More on the January 2010 Yellowstone Swarm
A hot spring in Yellowstone National Park. Image courtesy of the USGS.
Yesterday I left a little teaser about the current earthquake swarm going on at the Yellowstone Caldera. Eruptions readers have come through with even more information on the swarm. Over 250 earthquakes have occurred in the park over the last few days, most between 0.5-3.1 on the Richter Scale – and getting larger each day. The swarm is centered 10 miles northwest of Old Faithful, Wyoming and 9 miles southeast of West Yellowstone. However, before everyone gets too excited, Dr. Robert Smith of University of Utah (the go-to scientist when it comes to Yellowstone seismicity) seems to think this swarm is tectonically-triggered rather than magmatic. Also, he makes sure to point out that it is wholly unrelated to the Haiti earthquake of last week. Most of the quakes are 8-10 km below the surface, which is still likely above the hot magma reservoir (believed to be ~6-16 km) where hot fluids or faults lubricated by these fluids could generate seismicity. YVO has, unsurprisingly, kept the alert status at Green because these swarms are common in a “restless” caldera like Yellowstone.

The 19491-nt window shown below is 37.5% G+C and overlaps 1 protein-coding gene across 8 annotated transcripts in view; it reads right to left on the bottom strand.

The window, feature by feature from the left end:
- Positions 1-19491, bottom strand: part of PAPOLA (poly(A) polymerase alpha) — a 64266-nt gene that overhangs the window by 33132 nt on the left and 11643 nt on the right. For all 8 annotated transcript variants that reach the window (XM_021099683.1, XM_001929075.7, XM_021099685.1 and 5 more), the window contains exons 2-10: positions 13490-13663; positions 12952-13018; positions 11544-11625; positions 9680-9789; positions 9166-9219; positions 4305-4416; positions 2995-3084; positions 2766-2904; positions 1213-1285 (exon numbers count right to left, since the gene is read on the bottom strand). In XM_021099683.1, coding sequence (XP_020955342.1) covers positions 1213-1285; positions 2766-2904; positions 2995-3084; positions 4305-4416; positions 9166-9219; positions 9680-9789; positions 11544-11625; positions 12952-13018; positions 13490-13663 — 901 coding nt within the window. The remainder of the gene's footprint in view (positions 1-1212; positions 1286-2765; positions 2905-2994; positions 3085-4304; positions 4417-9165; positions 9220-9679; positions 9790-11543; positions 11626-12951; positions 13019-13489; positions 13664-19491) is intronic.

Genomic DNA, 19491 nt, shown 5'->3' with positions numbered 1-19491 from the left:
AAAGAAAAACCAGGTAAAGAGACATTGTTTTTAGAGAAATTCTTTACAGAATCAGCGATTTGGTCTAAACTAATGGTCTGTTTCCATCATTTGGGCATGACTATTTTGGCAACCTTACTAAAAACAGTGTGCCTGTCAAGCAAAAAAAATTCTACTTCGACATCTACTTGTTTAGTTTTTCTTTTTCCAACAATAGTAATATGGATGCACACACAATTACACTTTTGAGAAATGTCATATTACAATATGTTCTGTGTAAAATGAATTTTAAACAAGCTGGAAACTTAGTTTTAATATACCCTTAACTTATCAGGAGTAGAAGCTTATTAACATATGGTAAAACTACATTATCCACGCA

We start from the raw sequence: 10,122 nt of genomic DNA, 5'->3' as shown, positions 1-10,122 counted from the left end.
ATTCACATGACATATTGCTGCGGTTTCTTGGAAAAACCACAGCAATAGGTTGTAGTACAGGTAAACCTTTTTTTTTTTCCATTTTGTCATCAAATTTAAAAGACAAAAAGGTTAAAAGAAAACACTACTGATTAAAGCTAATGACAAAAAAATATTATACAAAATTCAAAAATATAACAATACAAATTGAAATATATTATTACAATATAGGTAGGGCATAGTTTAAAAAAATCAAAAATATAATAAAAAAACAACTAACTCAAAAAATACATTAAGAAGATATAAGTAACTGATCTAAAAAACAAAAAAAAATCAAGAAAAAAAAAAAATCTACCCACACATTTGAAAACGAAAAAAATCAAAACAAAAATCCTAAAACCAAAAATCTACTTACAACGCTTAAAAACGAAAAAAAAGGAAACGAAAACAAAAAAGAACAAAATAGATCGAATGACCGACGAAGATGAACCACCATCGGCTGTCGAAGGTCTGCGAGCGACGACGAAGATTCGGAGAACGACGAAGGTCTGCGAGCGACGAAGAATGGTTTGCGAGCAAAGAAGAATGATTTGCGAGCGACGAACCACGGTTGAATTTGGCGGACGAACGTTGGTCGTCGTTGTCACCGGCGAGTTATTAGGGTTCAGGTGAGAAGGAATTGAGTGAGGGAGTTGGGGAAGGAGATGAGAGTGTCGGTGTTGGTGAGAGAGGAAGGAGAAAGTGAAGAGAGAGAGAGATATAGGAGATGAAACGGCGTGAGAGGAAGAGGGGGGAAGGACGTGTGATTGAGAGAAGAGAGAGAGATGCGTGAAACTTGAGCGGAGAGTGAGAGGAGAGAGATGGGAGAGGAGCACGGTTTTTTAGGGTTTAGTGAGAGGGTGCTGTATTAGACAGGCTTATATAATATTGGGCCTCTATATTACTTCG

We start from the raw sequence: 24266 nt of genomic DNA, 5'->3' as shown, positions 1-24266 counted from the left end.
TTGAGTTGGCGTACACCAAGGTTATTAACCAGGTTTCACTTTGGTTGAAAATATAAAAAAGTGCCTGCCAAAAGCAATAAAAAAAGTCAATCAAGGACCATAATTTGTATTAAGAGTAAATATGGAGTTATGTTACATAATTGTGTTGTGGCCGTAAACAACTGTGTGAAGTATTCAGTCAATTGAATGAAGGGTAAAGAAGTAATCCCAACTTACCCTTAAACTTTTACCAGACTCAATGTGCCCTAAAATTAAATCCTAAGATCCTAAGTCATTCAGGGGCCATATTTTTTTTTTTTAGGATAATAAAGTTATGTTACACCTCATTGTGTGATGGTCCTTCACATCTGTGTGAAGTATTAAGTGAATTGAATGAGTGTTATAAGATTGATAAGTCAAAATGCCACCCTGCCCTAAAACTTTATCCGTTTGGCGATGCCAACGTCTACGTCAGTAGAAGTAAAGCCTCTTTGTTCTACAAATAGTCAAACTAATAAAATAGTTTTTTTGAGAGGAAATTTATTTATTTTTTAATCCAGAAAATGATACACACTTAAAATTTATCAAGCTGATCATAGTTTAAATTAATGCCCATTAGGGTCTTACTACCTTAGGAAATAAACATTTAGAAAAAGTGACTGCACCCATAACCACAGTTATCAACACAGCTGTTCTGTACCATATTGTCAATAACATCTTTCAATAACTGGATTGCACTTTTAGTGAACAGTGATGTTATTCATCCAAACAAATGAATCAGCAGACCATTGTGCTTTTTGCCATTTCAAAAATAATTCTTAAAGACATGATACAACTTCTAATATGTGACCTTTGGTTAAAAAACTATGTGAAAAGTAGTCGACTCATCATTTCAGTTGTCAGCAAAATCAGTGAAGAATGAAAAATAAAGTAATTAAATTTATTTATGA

Now, if you want to “hear” the seismicity of this swarm, Eruptions reader Akira Shirakawa has posted a file of the “sound” of the swarm, as he describes it:
I made a video of seismic waveforms from two monitoring stations converted into audio waveforms. It covers the first 28 hours of activity condensed in 7 minutes (that’s a 240x speed up). You can hear (but also see) that activity is much more than only those reported earthquakes.
It is well worth checking out to get an idea of what exactly an earthquake swarm is – and you can follow some of the previous discussion of the data over here. As usual, when Yellowstone even shifts in its sleep, it is news!